Home Rugby European Rugby Marcus Horan: “Every Day I’d Think Of Him And I Still Can’t Believe That He’s Gone”

Marcus Horan: “Every Day I’d Think Of Him And I Still Can’t Believe That He’s Gone”

As we made our way out of the Aviva Stadium on Saturday afternoon, we counted ourselves lucky not to have bumped into Peter O’Mahony. Having heard his interview in the aftermath of Munster’s defeat at the hands of Leinster, it wouldn’t have needed much extra-sensory perception to imagine what was going on in the Cork man’s mind. The intensity of his team had been called into question.

O’Mahony was bristling.

The same charge had been made of the red army following their previous visit to play Leo Cullen’s side in Dublin. Indeed, a sense of déjà-vu pervaded the home of Irish rugby as on the eve of the Champions Cup opening round, Leinster secured another convincing win, O’Mahony and Robbie Henshaw made their seasonal bows, while Jonny Sexton set off for home with another Man-of-the-Match accolade in tow.

“I think the expectation of the players is huge because they got to a Champions Cup semi-final and PRO12 final last year,” former Munster prop Marcus Horan muses. “The lads know that the game in Dublin wasn’t up to scratch from a performance point-of-view, but from a results perspective, it was better than last year.

They were disappointed to give away so many penalties, but they still managed to score three tries, secure a losing bonus point and take it to the finish – all against a very good Leinster side. No matter what, with the week that is in it, they’ll also have had Axel at the back of their minds.”

With all the similarities between the fixtures that abounded in Ballsbridge, there was, of course, one significant difference. On that day in October last year, Anthony Foley took up his match-day position amongst the Munster coaching staff for the final time.

“I had just started back with Rugby Players Ireland when it all happened,” Horan reflects. “I was trying to get back in with the boys in what was a new environment at the High-Performance Centre. With Axel’s passing, it was really, really, tough on the lads. I was just so impressed with the way that the squad pulled together. It was special to see. I think they earned great admiration for that.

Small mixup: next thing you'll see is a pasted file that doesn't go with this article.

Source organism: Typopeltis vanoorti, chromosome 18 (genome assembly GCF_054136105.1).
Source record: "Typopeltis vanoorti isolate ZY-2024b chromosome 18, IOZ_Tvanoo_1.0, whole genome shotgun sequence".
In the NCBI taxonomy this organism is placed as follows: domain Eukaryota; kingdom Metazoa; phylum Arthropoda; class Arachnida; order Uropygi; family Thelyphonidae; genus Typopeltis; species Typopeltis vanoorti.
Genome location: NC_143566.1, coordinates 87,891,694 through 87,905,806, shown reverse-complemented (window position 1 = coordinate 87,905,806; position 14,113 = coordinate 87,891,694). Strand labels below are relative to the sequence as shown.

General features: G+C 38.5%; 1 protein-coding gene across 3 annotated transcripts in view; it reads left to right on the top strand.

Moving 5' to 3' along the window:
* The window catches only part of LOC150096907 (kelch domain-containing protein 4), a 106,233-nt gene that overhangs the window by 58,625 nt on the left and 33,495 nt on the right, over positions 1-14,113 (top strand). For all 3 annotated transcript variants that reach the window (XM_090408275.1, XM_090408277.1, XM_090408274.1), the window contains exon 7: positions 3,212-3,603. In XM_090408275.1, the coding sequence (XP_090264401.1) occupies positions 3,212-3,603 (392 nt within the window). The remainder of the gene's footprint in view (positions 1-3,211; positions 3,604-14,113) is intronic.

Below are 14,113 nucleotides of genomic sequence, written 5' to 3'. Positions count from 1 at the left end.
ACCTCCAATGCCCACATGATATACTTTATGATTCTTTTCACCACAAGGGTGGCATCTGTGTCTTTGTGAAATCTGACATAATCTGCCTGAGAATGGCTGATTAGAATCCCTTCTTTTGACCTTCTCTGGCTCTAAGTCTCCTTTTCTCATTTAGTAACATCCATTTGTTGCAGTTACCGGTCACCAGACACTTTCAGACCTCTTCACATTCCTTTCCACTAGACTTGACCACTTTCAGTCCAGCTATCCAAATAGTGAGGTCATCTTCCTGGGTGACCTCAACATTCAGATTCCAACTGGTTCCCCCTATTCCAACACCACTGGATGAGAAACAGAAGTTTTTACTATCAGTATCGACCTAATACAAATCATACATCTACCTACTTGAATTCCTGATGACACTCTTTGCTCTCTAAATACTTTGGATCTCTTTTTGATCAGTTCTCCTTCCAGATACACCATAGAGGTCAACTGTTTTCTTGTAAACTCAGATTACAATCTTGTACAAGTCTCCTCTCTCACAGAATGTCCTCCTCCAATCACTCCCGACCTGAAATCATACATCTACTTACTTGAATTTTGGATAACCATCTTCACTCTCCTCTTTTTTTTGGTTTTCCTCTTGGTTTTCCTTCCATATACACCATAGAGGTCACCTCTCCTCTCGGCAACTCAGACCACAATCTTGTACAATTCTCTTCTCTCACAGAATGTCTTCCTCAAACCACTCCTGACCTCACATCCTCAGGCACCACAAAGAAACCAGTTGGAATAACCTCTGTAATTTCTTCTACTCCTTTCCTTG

“But everyone was affected in some way. Even though the players were very close with him, you also had guys like Niall O’Donovan and Jerry Flannery in the background – two big Shannon men. ‘Niallo’ would have coached him too before he worked alongside him at Munster. It was a very difficult time but the way that those two guys and everybody involved handled themselves with such dignity that week and throughout the season was just incredible.”

In his role as Rugby Players Ireland’s Player Development Manager for the province, Horan is well placed to provide comment on how they have coped. Now based out of the HPC at the University of Limerick, Horan is a familiar face, even to those who might not recall many of his 225 caps for the province.

“I’m very passionate about what our organisation does in terms of helping players to develop dual careers and prepare for life after rugby. The fact that Munster are now based out of one centre has also improved the whole set-up for us.